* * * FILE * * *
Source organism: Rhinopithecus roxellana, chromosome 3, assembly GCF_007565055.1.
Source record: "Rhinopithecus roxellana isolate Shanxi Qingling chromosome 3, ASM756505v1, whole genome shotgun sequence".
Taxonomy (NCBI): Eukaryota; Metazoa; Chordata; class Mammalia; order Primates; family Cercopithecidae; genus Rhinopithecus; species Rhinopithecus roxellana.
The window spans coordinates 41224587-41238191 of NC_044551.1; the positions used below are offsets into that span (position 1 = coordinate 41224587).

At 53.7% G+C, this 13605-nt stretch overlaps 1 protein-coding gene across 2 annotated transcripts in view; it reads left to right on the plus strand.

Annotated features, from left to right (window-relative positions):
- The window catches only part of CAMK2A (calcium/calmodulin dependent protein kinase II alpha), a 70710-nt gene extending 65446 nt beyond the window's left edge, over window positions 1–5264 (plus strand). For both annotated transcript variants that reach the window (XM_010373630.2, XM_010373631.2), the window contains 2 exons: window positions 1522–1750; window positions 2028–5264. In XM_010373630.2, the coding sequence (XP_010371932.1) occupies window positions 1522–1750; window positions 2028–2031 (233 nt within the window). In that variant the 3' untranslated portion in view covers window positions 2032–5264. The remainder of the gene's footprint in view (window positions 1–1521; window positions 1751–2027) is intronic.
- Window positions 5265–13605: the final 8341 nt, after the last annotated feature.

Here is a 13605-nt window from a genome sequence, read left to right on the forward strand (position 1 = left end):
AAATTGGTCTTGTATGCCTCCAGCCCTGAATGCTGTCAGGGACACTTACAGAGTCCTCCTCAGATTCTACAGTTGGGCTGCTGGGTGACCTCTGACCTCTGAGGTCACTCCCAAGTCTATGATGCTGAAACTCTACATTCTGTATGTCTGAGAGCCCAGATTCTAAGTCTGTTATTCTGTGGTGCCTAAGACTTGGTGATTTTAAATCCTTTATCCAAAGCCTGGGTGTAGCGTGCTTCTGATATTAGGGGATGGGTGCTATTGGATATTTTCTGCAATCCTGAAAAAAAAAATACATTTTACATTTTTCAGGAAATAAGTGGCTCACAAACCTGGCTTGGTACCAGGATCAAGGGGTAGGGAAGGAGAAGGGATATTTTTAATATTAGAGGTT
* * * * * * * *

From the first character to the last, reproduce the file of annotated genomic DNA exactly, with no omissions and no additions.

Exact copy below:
Source organism: Rhinopithecus roxellana, chromosome 3, assembly GCF_007565055.1.
Source record: "Rhinopithecus roxellana isolate Shanxi Qingling chromosome 3, ASM756505v1, whole genome shotgun sequence".
Taxonomy (NCBI): Eukaryota; Metazoa; Chordata; class Mammalia; order Primates; family Cercopithecidae; genus Rhinopithecus; species Rhinopithecus roxellana.
The window spans coordinates 41224587-41238191 of NC_044551.1; the positions used below are offsets into that span (position 1 = coordinate 41224587).

At 53.7% G+C, this 13605-nt stretch overlaps 1 protein-coding gene across 2 annotated transcripts in view; it reads left to right on the plus strand.

Annotated features, from left to right (window-relative positions):
- The window catches only part of CAMK2A (calcium/calmodulin dependent protein kinase II alpha), a 70710-nt gene extending 65446 nt beyond the window's left edge, over window positions 1–5264 (plus strand). For both annotated transcript variants that reach the window (XM_010373630.2, XM_010373631.2), the window contains 2 exons: window positions 1522–1750; window positions 2028–5264. In XM_010373630.2, the coding sequence (XP_010371932.1) occupies window positions 1522–1750; window positions 2028–2031 (233 nt within the window). In that variant the 3' untranslated portion in view covers window positions 2032–5264. The remainder of the gene's footprint in view (window positions 1–1521; window positions 1751–2027) is intronic.
- Window positions 5265–13605: the final 8341 nt, after the last annotated feature.

Here is a 13605-nt window from a genome sequence, read left to right on the forward strand (position 1 = left end):
AAATTGGTCTTGTATGCCTCCAGCCCTGAATGCTGTCAGGGACACTTACAGAGTCCTCCTCAGATTCTACAGTTGGGCTGCTGGGTGACCTCTGACCTCTGAGGTCACTCCCAAGTCTATGATGCTGAAACTCTACATTCTGTATGTCTGAGAGCCCAGATTCTAAGTCTGTTATTCTGTGGTGCCTAAGACTTGGTGATTTTAAATCCTTTATCCAAAGCCTGGGTGTAGCGTGCTTCTGATATTAGGGGATGGGTGCTATTGGATATTTTCTGCAATCCTGAAAAAAAAAATACATTTTACATTTTTCAGGAAATAAGTGGCTCACAAACCTGGCTTGGTACCAGGATCAAGGGGTAGGGAAGGAGAAGGGATATTTTTAATATTAGAGGTT